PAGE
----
How would an inerrantist make sense of all of this information. Obviously all of this information must fit together within a coherent historical framework. It must be purely a coincidence that the James that was part of the inner circle of three was replaced with another James, this time the brother of Jesus, now a member of the three reputed "pillars." The leader of the Jerusalem church of Acts 15 must be none other than the same skeptical James that thought Jesus was crazy at Mk 3:21. He was so persuaded by the appearance described in I Cor 15 that he was obliged to change his thinking.

And here we arrive at Habermas and Licona's supposed fact. But Habermas and Licona are presenting themselves as offering only those facts accepted by the scholarly consensus. Whether or not the scholarly consensus does agree that this is a fact, I would say that anybody that wants to call themselves a scholar simply cannot just take the inerrantist approach and assume that all of these pieces simply must fit together within a historical framework by hook or by crook.

The scholar needs to recognize that different authors may have different agendas. None of the biblical authors say that James the brother of Jesus had been a skeptic and subsequently became a follower. Maybe none of the biblical authors saw it this way. Is it possible that Paul and James represent rival factions, and while James is admitted to be relevant in the early going he is subsequently downplayed and perhaps his role is minimized? Anybody that knows anything about Catholic vs Protestant apologetics knows that the Roman Catholics take a more Jamesian approach to the gospel whereas Protestants emphasize Paul. Are the canonical scriptures reflecting that rivalry by sort of writing James out, spinning off different characters called James to obfuscate his real historical role, having the non-brother James stand in the place of the brother James as within the inner circle of three?

Habermas and Licona need to show why we shouldn't consider these alternative theories, rather than simply assuming that we must adopt a position that is really an amalgamation of all of the data. This position is really based on a demand for inerrancy, which the skeptic of course does not share and cannot assume.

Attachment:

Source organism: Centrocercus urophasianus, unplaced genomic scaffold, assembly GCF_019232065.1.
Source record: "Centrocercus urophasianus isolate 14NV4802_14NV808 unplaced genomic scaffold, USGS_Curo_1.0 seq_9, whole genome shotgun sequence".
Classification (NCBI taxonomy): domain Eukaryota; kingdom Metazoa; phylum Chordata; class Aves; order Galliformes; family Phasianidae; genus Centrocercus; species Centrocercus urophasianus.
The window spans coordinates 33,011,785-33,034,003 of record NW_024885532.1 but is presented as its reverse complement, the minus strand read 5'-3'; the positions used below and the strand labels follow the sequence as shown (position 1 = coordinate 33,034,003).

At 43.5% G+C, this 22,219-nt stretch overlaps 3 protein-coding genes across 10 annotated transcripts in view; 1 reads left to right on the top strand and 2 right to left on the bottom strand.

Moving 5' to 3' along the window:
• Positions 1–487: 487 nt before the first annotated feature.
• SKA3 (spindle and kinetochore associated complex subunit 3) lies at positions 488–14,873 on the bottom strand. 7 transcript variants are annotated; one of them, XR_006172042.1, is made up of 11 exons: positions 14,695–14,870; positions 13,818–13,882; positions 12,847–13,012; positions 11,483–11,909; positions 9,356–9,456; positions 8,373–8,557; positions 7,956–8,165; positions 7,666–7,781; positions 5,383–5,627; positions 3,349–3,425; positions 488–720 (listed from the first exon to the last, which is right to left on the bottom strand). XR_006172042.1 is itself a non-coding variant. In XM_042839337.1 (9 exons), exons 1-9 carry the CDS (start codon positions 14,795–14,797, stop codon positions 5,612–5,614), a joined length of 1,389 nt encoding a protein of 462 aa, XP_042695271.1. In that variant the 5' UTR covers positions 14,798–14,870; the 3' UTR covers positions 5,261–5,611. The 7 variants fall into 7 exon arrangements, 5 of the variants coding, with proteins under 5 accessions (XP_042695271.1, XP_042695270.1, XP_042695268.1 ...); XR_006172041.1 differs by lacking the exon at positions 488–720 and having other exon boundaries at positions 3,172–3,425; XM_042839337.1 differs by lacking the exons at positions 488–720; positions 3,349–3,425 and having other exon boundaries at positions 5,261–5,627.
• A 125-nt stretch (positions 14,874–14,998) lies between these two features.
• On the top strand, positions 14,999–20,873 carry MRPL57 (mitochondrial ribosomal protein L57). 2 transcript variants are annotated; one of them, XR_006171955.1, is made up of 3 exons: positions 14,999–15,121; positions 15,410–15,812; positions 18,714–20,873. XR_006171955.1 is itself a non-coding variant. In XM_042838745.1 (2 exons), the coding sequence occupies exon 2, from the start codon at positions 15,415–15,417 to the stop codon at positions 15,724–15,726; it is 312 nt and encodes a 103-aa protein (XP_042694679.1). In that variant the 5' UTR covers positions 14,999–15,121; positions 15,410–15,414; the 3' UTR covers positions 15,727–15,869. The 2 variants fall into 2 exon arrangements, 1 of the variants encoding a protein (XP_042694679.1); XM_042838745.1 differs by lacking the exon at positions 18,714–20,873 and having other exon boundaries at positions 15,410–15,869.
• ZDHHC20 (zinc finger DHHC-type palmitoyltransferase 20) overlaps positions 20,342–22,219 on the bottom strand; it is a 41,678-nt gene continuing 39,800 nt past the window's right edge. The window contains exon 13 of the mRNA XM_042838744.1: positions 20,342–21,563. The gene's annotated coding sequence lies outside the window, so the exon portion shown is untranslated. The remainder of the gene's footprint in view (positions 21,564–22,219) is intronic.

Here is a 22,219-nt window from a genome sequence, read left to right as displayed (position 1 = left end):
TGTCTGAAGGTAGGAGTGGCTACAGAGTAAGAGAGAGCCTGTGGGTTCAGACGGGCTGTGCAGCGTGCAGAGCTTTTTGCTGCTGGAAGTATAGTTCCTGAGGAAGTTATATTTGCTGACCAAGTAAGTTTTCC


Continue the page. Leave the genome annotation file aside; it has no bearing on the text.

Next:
Anonymous said...

Once again, you seek to discount a fact that "all scholars agree upon". This immediately calls you into question. Show us your credentials, Jon. PhD? Masters? No? Oh, skeptic blogger. Ok. I can see where you're coming from now. And that really helps me trust your unbiased judgment when you critique universal scholarly consensus.

Is it not the very reason that Habermas and Licona build their argument this way - looking for facts that ALL scholars are unanimous on? To try to help the skeptic find some common agreement? But no, you want to go against what even secular, non-Christians agree upon. You seem to think that if a question can be raised, then we can have serious reason to doubt the conclusion.

There a 4 James's listed in the New Testament. Yet you blur them together and act as if no one can tell the difference between them. That is false. In addition, none of this hinges on inerrancy. That is a pathetic card to play. Habermas and Licona specifically DO NOT hang any of their arguments on inerrancy. That is a red herring and means nothing here.

And finally, you leave out the fact of evidence outside the NT (Josephus, Hegesippus and Clement) of the martyrdom of James.

Your whole argument hangs on this: